Behavioral thermoregulation after mating by female nurse sharks
For thousands of years, adult nurse sharks ( Ginglymostoma cirratum) have most likely been returning to the Dry Tortugas shallows to court and mate in June and July. Using kayaks and simple nets, our research team has tagged, released and studied over 100 female nurse sharks during the past 21 years.
Sharks chose specific habitat for various reasons at different times of their lives. The relevance of this project is to understand the requirements for reproductive success in shark populations by elucidating the need of pregnant females for specific temperature regimes.
Temperature is one of the most critical factors determining the distribution and success of animal populations. Female nurse sharks mate in shallow lagoons in June and July. Some of these females return to the same lagoons in autumn to bask in the warm shallow waters. It is our hypothesis that they seek out these waters to warm their bodies, much as reptiles do, to facilitate gestation and an early parturition.
With the help of Hai-Stiftung, we purchased 14 CEFAS G5 temperature/depth recording tags to place on adult female nurse sharks. As our sharks return to the Dry Tortugas mating site bi- and triennially, it was decided to deploy half the tags in 2011 and the other half in 2012.
Activities in 2012
In 2012, 13 adult females and seven adult males were captured or recaptured. Eight of these females were net captured and tagged or retagged, three were observed photographically and two electronically. The seven males were 'recaptured' electronically or visually/photographically. Eight of the females were fitted with CEFAS G5 temperature/depth loggers.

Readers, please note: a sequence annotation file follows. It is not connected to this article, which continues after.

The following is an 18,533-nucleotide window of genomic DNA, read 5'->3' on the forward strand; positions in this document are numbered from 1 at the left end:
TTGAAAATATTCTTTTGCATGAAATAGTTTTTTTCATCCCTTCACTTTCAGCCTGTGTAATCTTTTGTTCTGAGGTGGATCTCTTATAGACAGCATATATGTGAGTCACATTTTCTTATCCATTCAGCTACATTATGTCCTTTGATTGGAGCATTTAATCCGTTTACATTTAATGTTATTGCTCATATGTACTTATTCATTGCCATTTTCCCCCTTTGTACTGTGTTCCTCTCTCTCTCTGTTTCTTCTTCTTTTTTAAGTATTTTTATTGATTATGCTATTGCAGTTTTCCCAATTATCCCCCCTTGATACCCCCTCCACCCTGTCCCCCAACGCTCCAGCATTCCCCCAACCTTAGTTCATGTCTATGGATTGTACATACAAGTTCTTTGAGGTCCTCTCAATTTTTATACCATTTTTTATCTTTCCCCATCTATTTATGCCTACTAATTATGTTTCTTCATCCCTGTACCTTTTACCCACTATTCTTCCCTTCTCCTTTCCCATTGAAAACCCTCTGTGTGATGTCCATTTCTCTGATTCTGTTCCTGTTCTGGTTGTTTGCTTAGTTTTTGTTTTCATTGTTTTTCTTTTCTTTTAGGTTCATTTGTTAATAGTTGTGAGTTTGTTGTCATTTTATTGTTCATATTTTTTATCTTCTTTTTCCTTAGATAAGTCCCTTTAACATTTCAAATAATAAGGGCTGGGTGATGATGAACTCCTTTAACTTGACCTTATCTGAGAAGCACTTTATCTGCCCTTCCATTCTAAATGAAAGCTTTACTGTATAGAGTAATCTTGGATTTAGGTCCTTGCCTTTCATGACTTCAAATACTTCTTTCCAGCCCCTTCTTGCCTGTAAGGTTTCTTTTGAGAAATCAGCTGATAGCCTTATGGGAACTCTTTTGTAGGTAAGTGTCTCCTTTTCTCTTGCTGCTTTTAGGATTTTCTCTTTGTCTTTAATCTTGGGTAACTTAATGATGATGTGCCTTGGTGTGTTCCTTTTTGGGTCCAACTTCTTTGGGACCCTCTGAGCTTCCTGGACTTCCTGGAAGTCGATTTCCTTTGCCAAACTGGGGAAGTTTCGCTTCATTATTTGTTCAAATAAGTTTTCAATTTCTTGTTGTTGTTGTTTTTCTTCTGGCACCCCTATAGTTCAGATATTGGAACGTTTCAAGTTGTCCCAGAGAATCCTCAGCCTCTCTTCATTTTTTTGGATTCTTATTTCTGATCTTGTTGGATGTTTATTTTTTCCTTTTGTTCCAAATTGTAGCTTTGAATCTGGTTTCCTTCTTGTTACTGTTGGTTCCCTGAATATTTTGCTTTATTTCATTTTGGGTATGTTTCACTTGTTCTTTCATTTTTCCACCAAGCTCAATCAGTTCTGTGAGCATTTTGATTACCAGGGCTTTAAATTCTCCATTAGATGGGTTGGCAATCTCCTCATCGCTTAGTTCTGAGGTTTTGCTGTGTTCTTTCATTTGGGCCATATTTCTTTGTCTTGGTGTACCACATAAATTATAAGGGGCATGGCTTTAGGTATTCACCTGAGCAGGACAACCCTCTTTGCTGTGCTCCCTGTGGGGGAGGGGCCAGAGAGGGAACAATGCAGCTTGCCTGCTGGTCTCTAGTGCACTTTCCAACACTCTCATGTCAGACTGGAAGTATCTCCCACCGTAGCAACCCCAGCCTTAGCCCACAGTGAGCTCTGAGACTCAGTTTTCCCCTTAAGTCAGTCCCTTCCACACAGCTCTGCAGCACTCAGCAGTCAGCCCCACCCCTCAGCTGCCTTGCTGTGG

This year our research team spent 28 days on-site. We conducted around 140 hours of observation. 137 shark courtship and mating events which is comparable to other years.
Results until June 2012
To date, 145 adult sharks have been tagged. Forty-seven of these adults have been recaptured a total of 117 times (range 1 to 6 recaptures) in the breeding and refuging grounds where they were tagged. As noted, our sharks only mate once a year. They have not been available to capture and tag since our last reporting period in June of 2011.
In 2013 we will make our 23rd annual trip to the Dry Tortugas shark mating site to deploy another group of CEFAS G5 tags and to download the fixed loggers. The group we tagged in 2012 will be expected to return in 2014.